Oh, and for the record, we broke another record… 46.4 degrees C in the city, and 47.9 further out. That’s 118.22 for you Fahrenheit folk. What made things worse were the winds, which were measured up to 116 km/hr (72 miles/hr) in some parts of the state.
Remember that you need lots of hydration when it gets that warm. We can’t have you falling ill on us…
In the US wild fires are pretty common. More so in the west, but pretty much everywhere. 9 times out of 10 they are created by stupid humans. First we stopped letting nature clear the underbrush via natural decomposition and fire, then we let idiots play with matches. We had a major fire here in my area about 2, maybe 3 years ago. quite a number of homes were damaged or destroyed. I am in snow belt upstate where we consider water a plague.
Out west fire is such a hazard that special insurance is needed (this from a relative out there Ariz and Cali). Your regular home owners insurance has clauses that exempt wild fire damage. I am too lazy to check, but I think we loose half a dozen or more firefighters to wild fire every year. This always get attention in the national media.
Keep safe and try to stay cool. We’ll keep you in our thoughts.
I knew you got some fires around the California area (hence ‘much’ of the US), although I didn’t realise quite how frequent they are. Thankfully, losing firefighters for us is a pretty rare occurrence. These guys are mostly volunteers, but they genuinely are the best trained in the world by a very long way. Certainly doesn’t stop me worrying about them on nights like this.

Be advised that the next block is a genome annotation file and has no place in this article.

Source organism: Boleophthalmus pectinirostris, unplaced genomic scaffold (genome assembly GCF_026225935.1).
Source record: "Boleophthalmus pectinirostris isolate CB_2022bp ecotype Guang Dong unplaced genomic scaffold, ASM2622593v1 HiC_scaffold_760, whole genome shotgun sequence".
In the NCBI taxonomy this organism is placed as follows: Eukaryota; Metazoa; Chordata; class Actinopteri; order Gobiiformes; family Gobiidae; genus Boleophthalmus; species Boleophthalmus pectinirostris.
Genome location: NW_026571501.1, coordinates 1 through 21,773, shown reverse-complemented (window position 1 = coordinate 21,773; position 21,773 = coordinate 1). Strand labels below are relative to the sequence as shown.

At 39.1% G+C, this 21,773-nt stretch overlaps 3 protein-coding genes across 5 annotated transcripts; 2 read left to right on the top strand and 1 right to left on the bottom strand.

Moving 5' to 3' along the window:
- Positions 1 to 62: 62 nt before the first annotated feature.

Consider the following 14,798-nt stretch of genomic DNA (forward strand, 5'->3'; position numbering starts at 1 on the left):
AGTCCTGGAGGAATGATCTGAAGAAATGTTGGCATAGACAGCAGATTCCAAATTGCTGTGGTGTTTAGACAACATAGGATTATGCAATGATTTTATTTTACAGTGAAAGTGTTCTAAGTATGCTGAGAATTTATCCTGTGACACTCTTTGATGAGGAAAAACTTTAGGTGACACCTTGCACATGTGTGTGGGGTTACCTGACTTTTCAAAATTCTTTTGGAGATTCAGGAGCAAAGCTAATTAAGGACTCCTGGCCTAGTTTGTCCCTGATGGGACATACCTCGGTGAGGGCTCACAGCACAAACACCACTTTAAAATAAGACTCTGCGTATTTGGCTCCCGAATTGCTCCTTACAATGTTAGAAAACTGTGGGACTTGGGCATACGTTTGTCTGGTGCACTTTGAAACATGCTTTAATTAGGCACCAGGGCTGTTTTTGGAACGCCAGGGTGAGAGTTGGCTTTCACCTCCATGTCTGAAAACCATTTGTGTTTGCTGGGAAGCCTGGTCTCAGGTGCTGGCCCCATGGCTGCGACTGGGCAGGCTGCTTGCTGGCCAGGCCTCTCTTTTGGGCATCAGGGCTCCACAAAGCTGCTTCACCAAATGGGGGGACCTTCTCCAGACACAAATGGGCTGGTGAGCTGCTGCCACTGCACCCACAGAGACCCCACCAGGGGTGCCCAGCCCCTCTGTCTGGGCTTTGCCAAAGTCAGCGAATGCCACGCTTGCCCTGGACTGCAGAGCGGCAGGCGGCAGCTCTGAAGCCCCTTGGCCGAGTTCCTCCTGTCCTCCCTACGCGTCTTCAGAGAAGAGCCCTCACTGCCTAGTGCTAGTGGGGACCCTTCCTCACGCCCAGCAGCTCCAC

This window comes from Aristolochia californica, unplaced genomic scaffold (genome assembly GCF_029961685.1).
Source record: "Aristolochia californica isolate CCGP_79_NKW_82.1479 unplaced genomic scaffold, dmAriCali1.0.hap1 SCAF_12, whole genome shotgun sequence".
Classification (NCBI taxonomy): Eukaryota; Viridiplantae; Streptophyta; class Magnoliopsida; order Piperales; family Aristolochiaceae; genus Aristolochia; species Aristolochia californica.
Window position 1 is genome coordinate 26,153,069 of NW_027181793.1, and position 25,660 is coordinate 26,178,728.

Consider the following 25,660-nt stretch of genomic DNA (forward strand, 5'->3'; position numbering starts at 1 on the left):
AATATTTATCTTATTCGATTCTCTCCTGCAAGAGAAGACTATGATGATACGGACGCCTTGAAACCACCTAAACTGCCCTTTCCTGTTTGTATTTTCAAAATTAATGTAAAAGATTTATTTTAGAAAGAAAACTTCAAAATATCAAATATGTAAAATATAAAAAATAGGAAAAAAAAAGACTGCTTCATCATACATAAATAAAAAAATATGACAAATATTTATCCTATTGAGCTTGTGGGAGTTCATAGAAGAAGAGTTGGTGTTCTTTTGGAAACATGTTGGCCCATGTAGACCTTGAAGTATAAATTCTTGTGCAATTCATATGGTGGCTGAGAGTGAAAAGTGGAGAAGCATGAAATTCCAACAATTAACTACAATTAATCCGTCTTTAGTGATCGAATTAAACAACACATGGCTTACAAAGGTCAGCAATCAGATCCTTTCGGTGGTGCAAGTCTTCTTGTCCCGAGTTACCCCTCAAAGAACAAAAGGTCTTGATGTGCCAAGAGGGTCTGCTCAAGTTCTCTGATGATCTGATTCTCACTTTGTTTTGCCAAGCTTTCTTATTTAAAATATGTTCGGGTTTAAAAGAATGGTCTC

The heat has actually gone now. We had a cool change come through and the temperature halved. In southern Australia, winds from the north bring hot air that has travelled across the desert in the middle of Australia, while winds from the south bring cool air from the sea. So the wind changed direction by about 90 degrees, from North East to South East, which was a big relief from the heat.
Unfortunately, it is the worst thing that can happen with bushfires, and was the cause of the big problems we had on Ash Wednesday (the state’s worst day of bushfires back in 1983) and again today.
Basically, all day the fires have been spreading with a fairly narrow front, but leaving a lot burning behind them. Turn the wind 90 degrees, and you suddenly have very wide 20+ km fronts, which are a lot more difficult to contain, especially with ember attacks and spotting landing up to 4km ahead of the fronts, and the bushfires travelling at up to 100km/hr.
I live in the suburbs now, so I am completely safe from the fires. But having grown up where knowing this stuff really matters, and knowing a lot of people who still live in those areas, I always get tense and sit up all night listening to the radio reports on nights like this.
To try to stop the fires, we have days declared as total fire bans, which means that it is a crime to light any fire anywhere within the state for any purpose (with the exception of gas barbecues, which can be lit within 10m of a permanent dwelling… solid fuel BBQs are not allowed).
They suspect several of today’s fires, including the fire that took the most houses and lives, were deliberately lit by firebugs. If they catch the bastards that did it, they will be tried for murder. Even if someone caused a fire by accident (by throwing away a cigarette butt, or ignoring the total fire ban) they can be jailed for up to 15 years. That is, of course, if they catch them. Fire destroys a lot of the evidence.